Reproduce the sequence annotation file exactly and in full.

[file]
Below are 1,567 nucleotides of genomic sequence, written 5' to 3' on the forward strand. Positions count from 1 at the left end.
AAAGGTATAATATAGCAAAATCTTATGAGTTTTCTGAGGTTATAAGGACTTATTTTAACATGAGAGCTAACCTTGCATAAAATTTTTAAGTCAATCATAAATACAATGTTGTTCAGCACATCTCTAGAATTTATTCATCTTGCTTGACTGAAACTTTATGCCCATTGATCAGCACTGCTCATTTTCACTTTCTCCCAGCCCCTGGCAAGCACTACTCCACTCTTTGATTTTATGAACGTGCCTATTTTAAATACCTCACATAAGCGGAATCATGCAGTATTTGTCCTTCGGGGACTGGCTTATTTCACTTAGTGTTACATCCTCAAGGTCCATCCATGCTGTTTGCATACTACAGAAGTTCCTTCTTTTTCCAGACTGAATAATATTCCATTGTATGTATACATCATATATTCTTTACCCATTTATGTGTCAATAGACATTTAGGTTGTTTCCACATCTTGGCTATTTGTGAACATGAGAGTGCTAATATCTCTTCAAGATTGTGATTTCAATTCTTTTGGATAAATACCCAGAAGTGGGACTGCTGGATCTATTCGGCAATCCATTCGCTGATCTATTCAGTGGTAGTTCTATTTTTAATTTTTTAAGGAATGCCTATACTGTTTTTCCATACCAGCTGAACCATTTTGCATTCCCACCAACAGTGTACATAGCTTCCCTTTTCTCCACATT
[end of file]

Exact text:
Below are 1,567 nucleotides of genomic sequence, written 5' to 3' on the forward strand. Positions count from 1 at the left end.
AAAGGTATAATATAGCAAAATCTTATGAGTTTTCTGAGGTTATAAGGACTTATTTTAACATGAGAGCTAACCTTGCATAAAATTTTTAAGTCAATCATAAATACAATGTTGTTCAGCACATCTCTAGAATTTATTCATCTTGCTTGACTGAAACTTTATGCCCATTGATCAGCACTGCTCATTTTCACTTTCTCCCAGCCCCTGGCAAGCACTACTCCACTCTTTGATTTTATGAACGTGCCTATTTTAAATACCTCACATAAGCGGAATCATGCAGTATTTGTCCTTCGGGGACTGGCTTATTTCACTTAGTGTTACATCCTCAAGGTCCATCCATGCTGTTTGCATACTACAGAAGTTCCTTCTTTTTCCAGACTGAATAATATTCCATTGTATGTATACATCATATATTCTTTACCCATTTATGTGTCAATAGACATTTAGGTTGTTTCCACATCTTGGCTATTTGTGAACATGAGAGTGCTAATATCTCTTCAAGATTGTGATTTCAATTCTTTTGGATAAATACCCAGAAGTGGGACTGCTGGATCTATTCGGCAATCCATTCGCTGATCTATTCAGTGGTAGTTCTATTTTTAATTTTTTAAGGAATGCCTATACTGTTTTTCCATACCAGCTGAACCATTTTGCATTCCCACCAACAGTGTACATAGCTTCCCTTTTCTCCACATT